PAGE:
Why were the windows removed from the church?

Following the Napoleonic invasion of the Rhineland and the ensuing secularisation of the monasteries, the church became the property of the town of Boppard. The windows were sold to Count (later Prince) Hermann von Pϋckler, a German nobleman, after he had agreed to pay an insignificant purchase price and to replace the coloured glass with blank glazing. As far as we know the Count acquired all seven windows which he intended to install in the chapel on his estate at Muskau, on the Polish border. Eventually one half-window was installed (albeit after his death), while the others remained packed in cases. Upon his death in 1871, his heir, Count Pϋckler-Branitz, sent the remaining 6 ½ windows to Berlin for restoration at the Royal Institute for stained glass and subsequently sold them to a French art collector and dealer, Friedrich Spitzer (who presumably acquired all the glass except the half-window at Muskau).

Spitzer was a French art collector and dealer. He amassed a famous private collection of antiques, Medieval and Renaissance art, arms and armour. Three years after his death in 1890, his collection was publicly auctioned over 3 months raising around 10 million francs. The sale included the Boppard windows, which were dismantled, and sold piecemeal. The catalogue for the sale cost 1,200 francs! Most of the collection was bought by the Australian-born but London-based private collector George Salting (1835-1909), who bequeathed his collection to the British Museum, the National Gallery in London, and the Victoria and Albert Museum.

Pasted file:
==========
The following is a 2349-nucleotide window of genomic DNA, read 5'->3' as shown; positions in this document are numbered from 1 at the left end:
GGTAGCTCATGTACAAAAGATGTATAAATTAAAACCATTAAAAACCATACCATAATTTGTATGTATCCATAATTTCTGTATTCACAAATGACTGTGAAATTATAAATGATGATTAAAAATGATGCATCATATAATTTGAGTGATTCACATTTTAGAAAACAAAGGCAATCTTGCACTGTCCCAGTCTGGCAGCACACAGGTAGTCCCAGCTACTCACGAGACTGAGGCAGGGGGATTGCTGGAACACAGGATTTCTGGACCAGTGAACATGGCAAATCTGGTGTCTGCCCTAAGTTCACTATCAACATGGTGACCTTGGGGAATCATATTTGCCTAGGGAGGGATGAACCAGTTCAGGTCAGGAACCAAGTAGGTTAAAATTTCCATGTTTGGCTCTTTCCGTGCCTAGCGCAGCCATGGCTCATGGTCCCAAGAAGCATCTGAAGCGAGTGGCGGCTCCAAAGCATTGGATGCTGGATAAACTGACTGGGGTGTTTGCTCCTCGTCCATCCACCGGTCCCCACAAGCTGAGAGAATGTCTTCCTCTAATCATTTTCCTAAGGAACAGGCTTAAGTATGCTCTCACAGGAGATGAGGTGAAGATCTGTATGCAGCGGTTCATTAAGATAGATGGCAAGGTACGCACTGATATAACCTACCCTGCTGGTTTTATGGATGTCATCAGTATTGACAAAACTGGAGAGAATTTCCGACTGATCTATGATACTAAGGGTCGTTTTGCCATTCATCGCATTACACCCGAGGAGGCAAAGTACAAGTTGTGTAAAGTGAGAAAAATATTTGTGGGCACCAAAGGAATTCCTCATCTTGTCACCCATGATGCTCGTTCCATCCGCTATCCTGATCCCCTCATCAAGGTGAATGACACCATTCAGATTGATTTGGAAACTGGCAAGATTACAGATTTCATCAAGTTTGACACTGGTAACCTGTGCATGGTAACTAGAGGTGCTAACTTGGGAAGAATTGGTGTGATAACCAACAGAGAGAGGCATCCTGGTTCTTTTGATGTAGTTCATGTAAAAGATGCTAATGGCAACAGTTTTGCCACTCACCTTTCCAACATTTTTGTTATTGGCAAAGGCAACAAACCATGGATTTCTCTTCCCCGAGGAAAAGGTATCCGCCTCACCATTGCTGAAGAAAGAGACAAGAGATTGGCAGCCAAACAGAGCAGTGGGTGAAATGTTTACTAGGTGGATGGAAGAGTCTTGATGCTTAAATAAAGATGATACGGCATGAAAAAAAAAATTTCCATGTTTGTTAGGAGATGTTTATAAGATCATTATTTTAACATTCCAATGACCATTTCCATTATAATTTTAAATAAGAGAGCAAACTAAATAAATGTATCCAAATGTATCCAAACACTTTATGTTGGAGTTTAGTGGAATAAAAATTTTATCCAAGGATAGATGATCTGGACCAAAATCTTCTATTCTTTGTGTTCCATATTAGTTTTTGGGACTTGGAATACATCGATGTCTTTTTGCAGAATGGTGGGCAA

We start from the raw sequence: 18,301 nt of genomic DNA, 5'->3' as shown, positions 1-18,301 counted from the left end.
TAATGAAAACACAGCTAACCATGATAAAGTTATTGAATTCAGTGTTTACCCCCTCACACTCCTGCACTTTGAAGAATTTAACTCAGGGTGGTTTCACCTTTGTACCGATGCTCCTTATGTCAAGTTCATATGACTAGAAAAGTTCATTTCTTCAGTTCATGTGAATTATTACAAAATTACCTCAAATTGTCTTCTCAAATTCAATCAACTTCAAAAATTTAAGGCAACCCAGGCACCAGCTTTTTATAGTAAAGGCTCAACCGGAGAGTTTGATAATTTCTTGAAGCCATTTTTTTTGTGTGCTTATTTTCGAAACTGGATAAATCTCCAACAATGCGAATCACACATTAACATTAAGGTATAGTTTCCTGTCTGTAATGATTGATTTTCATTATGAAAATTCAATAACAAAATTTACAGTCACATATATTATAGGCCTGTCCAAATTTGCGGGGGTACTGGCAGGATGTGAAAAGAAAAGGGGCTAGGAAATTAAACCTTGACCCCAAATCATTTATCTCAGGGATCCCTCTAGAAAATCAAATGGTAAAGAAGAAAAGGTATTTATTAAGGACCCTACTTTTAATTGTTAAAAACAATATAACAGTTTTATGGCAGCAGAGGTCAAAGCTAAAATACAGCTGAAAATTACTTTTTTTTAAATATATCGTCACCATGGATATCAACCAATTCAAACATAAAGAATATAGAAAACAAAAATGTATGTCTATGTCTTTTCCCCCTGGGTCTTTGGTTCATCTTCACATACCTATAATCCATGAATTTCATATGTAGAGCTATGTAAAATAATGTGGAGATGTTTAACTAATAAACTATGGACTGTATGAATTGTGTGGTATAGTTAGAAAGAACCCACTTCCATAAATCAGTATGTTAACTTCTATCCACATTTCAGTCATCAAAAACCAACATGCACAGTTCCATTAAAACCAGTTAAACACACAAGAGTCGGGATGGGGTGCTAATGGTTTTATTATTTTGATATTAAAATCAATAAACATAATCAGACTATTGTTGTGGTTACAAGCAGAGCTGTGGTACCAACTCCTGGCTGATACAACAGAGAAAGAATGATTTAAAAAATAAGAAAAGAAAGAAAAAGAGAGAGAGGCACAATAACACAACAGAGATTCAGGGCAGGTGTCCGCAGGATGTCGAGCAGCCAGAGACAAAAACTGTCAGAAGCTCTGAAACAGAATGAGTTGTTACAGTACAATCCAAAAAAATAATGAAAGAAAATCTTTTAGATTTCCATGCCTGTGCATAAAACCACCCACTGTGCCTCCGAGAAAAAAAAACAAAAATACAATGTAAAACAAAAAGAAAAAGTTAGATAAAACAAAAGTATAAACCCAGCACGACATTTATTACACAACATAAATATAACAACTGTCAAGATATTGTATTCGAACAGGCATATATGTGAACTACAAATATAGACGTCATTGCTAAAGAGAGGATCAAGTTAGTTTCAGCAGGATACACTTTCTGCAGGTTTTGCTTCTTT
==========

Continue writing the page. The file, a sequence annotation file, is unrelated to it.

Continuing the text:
The surviving windows are now spread across the world, in:
• the Burrell Collection in Glasgow,
• the Metropolitan Museum in New York,
• the Detroit Institute of Arts,
• the Hessisches Landesmuseum in Darmstadt,
• the Schnutgen museum in Cologne,
• the Ochre Court in Newport,
• the Cloisters in New York,
• the Fine Arts Museum in San Francisco.

Several panels that were know to exist are now lost and may have been destroyed or may be in collections around the world waiting to be discovered.
This information was taken from “Learning from Muskau: The Throne of Solomon Window from the Carmelite Church at Boppard and its Donation by Jakob von Sierck, Archbishop of Trier(1439-56)” by Rüdiger Becksmann


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